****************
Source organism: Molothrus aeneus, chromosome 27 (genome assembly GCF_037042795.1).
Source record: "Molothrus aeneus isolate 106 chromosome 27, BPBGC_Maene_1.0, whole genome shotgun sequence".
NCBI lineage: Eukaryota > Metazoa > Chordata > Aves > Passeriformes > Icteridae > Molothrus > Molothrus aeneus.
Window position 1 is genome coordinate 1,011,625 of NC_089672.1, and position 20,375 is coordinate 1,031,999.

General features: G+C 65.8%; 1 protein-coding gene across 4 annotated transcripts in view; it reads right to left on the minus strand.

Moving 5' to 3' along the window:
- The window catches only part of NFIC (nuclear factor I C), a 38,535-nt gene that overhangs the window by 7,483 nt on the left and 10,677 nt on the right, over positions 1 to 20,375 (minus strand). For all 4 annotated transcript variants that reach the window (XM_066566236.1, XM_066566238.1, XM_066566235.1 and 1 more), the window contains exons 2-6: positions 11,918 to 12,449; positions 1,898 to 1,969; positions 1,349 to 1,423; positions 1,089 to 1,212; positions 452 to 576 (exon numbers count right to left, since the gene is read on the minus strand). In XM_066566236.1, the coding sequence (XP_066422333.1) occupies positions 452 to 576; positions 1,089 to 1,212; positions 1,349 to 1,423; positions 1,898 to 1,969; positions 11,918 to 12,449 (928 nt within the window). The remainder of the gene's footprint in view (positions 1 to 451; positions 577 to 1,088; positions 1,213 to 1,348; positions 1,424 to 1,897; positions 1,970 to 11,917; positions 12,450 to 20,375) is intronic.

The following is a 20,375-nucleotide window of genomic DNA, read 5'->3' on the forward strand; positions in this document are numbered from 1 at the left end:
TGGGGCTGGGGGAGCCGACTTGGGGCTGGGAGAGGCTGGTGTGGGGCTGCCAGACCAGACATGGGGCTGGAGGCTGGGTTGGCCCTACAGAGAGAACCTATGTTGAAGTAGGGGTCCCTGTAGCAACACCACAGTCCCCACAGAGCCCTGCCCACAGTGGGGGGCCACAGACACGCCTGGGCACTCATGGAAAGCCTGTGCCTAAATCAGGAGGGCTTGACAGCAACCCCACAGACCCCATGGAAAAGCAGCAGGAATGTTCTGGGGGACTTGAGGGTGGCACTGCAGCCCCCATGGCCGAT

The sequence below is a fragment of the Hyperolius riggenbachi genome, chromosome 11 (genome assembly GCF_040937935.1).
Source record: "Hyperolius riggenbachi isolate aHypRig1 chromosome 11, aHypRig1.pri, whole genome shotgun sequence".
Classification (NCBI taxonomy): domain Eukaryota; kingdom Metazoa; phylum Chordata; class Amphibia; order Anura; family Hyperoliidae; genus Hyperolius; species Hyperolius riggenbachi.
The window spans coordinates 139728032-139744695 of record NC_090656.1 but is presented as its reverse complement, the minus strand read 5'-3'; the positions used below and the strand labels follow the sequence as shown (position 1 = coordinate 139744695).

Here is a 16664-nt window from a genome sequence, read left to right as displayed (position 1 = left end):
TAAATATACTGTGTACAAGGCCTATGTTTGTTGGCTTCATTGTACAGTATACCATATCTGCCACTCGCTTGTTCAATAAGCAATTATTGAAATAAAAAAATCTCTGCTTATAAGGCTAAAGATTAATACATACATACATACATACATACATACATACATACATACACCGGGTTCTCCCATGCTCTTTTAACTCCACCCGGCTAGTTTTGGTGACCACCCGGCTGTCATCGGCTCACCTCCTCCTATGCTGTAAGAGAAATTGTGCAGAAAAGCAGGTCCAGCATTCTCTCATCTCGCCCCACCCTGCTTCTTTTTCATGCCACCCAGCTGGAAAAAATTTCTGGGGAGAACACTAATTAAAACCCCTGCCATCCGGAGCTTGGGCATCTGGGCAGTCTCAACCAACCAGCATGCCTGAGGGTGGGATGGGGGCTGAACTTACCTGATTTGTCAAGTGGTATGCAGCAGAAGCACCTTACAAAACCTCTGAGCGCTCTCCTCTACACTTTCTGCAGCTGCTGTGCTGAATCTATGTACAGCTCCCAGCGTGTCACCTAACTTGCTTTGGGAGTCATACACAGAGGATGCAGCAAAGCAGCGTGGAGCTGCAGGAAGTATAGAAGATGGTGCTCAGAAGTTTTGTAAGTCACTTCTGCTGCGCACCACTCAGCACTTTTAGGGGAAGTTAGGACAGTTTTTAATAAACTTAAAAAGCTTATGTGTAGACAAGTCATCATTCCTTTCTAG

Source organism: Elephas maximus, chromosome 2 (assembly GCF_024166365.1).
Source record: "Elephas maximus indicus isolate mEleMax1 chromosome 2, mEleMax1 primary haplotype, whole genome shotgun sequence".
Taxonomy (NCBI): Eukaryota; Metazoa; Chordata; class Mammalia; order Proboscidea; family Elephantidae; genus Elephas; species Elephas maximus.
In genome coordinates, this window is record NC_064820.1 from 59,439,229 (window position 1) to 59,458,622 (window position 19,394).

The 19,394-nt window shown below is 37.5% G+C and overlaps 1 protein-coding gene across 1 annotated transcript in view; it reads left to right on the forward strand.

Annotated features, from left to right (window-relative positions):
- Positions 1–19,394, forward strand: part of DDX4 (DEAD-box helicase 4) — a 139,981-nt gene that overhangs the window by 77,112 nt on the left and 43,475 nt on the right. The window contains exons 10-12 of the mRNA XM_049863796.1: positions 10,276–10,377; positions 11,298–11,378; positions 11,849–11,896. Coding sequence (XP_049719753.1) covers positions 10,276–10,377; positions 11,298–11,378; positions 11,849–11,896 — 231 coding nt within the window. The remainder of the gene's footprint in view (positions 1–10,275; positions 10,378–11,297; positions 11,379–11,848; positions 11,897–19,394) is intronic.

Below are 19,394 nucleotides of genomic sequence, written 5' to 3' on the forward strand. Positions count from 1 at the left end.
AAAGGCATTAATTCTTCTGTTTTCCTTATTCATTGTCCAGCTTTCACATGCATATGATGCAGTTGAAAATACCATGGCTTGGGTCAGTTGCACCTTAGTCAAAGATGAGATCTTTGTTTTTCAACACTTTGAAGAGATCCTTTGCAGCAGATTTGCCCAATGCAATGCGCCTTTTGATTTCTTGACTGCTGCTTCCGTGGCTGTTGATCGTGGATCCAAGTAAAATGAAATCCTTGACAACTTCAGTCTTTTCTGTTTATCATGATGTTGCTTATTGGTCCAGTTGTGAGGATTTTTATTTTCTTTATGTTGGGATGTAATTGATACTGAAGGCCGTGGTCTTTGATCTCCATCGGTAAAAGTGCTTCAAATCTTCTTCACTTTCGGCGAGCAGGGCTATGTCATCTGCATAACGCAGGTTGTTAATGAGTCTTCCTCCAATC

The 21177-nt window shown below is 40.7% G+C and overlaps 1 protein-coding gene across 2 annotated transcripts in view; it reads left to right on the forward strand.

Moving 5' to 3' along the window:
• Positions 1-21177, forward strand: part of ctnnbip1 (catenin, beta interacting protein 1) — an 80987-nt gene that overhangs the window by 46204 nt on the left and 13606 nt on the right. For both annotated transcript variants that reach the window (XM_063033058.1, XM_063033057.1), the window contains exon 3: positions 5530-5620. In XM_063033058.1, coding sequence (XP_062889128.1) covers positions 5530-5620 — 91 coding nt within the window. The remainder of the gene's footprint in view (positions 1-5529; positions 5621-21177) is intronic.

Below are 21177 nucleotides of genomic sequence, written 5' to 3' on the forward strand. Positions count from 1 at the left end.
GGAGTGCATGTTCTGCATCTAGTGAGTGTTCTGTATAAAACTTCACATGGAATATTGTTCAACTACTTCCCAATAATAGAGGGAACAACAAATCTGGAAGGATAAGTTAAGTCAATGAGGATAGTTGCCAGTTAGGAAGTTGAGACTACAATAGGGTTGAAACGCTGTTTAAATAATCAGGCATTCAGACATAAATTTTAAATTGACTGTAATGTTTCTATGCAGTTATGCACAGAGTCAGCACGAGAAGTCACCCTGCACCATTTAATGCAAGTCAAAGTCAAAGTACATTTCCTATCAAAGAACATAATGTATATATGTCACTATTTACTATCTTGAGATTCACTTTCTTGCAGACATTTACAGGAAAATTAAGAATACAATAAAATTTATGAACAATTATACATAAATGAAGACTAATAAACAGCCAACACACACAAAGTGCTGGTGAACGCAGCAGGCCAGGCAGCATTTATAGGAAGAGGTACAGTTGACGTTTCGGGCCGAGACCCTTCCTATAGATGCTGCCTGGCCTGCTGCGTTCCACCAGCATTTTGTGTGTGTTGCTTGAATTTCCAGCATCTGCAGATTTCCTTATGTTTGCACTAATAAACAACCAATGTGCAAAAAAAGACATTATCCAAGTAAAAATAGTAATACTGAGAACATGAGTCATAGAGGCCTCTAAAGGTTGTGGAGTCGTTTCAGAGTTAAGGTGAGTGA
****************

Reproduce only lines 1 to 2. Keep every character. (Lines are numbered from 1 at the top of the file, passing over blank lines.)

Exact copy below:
Source organism: Molothrus aeneus, chromosome 27 (genome assembly GCF_037042795.1).
Source record: "Molothrus aeneus isolate 106 chromosome 27, BPBGC_Maene_1.0, whole genome shotgun sequence".